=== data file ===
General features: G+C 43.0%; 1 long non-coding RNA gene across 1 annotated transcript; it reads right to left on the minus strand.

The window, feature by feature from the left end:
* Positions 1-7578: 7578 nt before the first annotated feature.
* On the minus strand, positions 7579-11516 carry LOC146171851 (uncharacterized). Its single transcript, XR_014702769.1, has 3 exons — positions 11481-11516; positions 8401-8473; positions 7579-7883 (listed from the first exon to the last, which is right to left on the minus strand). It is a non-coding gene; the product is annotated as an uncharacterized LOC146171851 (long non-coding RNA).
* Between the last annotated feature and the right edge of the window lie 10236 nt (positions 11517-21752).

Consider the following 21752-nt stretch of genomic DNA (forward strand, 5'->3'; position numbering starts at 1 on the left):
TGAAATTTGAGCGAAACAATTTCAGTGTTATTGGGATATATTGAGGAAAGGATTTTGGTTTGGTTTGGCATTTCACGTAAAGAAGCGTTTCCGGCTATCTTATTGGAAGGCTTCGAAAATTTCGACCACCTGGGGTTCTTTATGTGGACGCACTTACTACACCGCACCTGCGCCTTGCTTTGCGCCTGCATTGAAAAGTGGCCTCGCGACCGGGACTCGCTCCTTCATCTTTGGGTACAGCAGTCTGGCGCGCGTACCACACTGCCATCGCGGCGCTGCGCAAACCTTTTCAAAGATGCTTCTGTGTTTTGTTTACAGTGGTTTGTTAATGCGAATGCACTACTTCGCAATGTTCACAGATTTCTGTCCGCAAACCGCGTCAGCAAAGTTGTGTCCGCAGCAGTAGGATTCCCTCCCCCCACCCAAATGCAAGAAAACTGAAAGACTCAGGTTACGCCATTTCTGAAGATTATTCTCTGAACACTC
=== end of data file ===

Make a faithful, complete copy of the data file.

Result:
General features: G+C 43.0%; 1 long non-coding RNA gene across 1 annotated transcript; it reads right to left on the minus strand.

The window, feature by feature from the left end:
* Positions 1-7578: 7578 nt before the first annotated feature.
* On the minus strand, positions 7579-11516 carry LOC146171851 (uncharacterized). Its single transcript, XR_014702769.1, has 3 exons — positions 11481-11516; positions 8401-8473; positions 7579-7883 (listed from the first exon to the last, which is right to left on the minus strand). It is a non-coding gene; the product is annotated as an uncharacterized LOC146171851 (long non-coding RNA).
* Between the last annotated feature and the right edge of the window lie 10236 nt (positions 11517-21752).

Consider the following 21752-nt stretch of genomic DNA (forward strand, 5'->3'; position numbering starts at 1 on the left):
TGAAATTTGAGCGAAACAATTTCAGTGTTATTGGGATATATTGAGGAAAGGATTTTGGTTTGGTTTGGCATTTCACGTAAAGAAGCGTTTCCGGCTATCTTATTGGAAGGCTTCGAAAATTTCGACCACCTGGGGTTCTTTATGTGGACGCACTTACTACACCGCACCTGCGCCTTGCTTTGCGCCTGCATTGAAAAGTGGCCTCGCGACCGGGACTCGCTCCTTCATCTTTGGGTACAGCAGTCTGGCGCGCGTACCACACTGCCATCGCGGCGCTGCGCAAACCTTTTCAAAGATGCTTCTGTGTTTTGTTTACAGTGGTTTGTTAATGCGAATGCACTACTTCGCAATGTTCACAGATTTCTGTCCGCAAACCGCGTCAGCAAAGTTGTGTCCGCAGCAGTAGGATTCCCTCCCCCCACCCAAATGCAAGAAAACTGAAAGACTCAGGTTACGCCATTTCTGAAGATTATTCTCTGAACACTC